In 2012, the Florida Writers Association published his short story Speed in the anthology My Wheels. That same year, best-selling Amazon author Leona DeRosa Bodie, and Nationally acclaimed maritime artist Steve Witucki, joined the project, and they began researching Mr. Dickinson’s life, the project ballooned into three novels. WRB BOOKS will publish Book #1 Glimpse of Sunlight, on April 1, 2014. Jonathan will be released later in 2014, and Sapphire of the Sea will be available nationwide, early 2015.  
In the spring of 2014, GE Gardiner’s two young-adult science fiction e-novellas, Legends of the Paribell: Setarien Priestess, and Legends Paribell: MonoTech Rising, will debut.
Through his involvement in the Florida Writers Association, Mr. Gardiner helps authors develop their story-structure skills and helps promote writing skills among students.

More information about Mr. Gardiner is available on his website:

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Chira Kelly thought she didn’t need anyone…until she met Ben.

Because of one ugly rumor, Chira lives as an outcast at her school. Which is fine with her, because she works better alone. Always has, always will. And at least she has her one and only true friend, Tasha. When Tasha insists that they join a group to visit a possibly haunted abandoned old schoolhouse, she's wary, but joins her friend. Because of that decision, their lives are in jeopardy as a malevolent spirit targets the group. Tragedies and accidents pick them off one by one, and Chira finds herself drawn to the one person who can see the truth. But can he protect her?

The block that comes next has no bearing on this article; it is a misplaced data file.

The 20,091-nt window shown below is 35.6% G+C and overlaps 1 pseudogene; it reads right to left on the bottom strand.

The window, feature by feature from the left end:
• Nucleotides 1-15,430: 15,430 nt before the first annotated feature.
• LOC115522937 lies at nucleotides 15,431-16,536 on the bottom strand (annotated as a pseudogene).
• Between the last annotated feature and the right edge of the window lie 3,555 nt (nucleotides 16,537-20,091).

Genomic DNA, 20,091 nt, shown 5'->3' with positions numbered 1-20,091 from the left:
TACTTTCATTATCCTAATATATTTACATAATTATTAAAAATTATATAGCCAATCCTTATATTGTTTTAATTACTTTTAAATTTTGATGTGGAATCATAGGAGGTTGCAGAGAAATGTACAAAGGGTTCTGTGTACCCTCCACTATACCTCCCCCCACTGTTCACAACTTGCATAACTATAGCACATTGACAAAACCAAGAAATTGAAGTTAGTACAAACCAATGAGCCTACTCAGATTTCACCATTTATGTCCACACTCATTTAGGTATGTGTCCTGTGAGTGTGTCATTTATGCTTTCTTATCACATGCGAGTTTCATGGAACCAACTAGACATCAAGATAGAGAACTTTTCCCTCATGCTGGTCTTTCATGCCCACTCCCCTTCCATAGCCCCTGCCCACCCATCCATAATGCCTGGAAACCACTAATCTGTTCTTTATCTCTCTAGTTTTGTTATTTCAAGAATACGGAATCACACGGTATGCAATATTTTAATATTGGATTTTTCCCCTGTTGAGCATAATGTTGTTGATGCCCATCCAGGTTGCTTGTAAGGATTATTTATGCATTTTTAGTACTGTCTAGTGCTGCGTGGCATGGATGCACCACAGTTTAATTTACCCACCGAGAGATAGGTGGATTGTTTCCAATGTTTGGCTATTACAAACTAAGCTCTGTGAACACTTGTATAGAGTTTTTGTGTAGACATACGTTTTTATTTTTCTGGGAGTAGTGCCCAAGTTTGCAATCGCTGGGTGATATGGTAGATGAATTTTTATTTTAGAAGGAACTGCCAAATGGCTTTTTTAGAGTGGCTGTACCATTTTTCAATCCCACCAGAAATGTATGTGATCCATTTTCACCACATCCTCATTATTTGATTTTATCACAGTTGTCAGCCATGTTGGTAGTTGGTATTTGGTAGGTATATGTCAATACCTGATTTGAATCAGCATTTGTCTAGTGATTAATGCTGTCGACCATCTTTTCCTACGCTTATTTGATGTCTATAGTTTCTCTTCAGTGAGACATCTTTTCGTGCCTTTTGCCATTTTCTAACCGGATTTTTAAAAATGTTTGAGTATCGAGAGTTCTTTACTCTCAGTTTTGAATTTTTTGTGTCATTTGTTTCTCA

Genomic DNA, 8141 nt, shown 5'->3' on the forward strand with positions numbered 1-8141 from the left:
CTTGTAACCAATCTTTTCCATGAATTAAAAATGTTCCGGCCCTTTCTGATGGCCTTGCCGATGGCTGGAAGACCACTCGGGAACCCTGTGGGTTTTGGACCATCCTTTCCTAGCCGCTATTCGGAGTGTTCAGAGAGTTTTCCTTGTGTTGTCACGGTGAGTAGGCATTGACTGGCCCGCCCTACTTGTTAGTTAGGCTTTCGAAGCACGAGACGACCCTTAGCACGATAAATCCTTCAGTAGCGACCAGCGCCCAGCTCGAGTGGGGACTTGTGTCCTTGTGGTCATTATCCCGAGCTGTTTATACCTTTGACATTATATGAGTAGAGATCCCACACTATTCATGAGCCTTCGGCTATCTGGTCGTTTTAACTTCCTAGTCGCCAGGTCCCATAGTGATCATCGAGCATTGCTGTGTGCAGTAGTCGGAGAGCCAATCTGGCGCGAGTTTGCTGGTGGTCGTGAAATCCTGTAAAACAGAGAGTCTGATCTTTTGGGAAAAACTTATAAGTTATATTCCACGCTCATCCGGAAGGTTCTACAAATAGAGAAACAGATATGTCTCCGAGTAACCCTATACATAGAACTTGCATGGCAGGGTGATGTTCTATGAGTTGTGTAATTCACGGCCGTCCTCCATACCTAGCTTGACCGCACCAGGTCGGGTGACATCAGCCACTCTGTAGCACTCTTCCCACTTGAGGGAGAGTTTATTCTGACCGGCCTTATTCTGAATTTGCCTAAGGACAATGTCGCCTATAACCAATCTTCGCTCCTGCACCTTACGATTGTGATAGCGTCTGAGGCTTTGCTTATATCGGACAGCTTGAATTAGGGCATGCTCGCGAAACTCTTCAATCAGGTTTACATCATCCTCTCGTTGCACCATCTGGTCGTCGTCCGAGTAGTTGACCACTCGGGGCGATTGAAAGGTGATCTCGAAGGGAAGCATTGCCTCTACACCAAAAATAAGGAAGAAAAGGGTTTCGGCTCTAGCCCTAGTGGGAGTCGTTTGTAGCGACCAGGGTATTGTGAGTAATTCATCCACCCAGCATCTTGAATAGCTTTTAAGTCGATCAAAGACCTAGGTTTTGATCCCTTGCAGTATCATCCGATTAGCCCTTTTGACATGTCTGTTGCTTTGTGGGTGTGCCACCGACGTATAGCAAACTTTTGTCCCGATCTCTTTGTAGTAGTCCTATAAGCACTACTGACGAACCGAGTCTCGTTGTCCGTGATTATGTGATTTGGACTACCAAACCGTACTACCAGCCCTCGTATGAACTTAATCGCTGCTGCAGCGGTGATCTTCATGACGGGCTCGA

Join the event!! We will be having some Harry Potter themed fun on Monday from 7-9 EST!!

Author Bio:
 In simple language, Pauline Creeden creates worlds that are both familiar and strange, often pulling the veil between dimensions. She becomes the main character in each of her stories, and because she has ADD, she will get bored if she pretends to be one person for too long. Pauline is a horse trainer from Virginia, but writing is her therapy. Her books have hit #1 on the Amazon Bestseller List and Armored Hearts won the 2013 Book Junkie’s Choice Award in Historical Fiction. First Impression: A Shadow Maven Paranormal is her first mystery. It’s a dark urban fantasy and will be released March 24, 2014.

 Goodreads Link: \

Goodreads Book Giveaway

First Impression by Pauline Creeden

First Impression

by Pauline Creeden

Giveaway ends April 30, 2014.
See the giveaway details at Goodreads.
Enter to win

 She rips my hall pass from her pad and points it toward the young man sitting across from her desk. “Chira Kelley, meet Ben Oscuro. He’s new here and needs someone to show him around. It just so happens he’s also a member of class 18B.”
I finally focus on the boy. He doesn’t look up at me, and his disheveled dark hair is just long enough that it hides his eyes. But he pushes himself up from his chair, and his slim form towers over me. He’s at least six-feet-two and his uniform is almost as crumpled as his hair. He swings his backpack onto a strong, square shoulder and nibbles his full bottom lip. His smooth olive skin and dark hair make him look like a foreign rocker, and there’s something about him that seems vaguely familiar.
“Here’s a copy of his class schedule. When you’re not in the same class, I want you to leave a few minutes early and help him find the next class room. That’s your job for today. Got it?”
I swallow back and resist sniffling again. Taking the hall pass and the copy of the schedule from her, I say, “Um…sure.”
“Excellent. Robin, you’re off the hook.”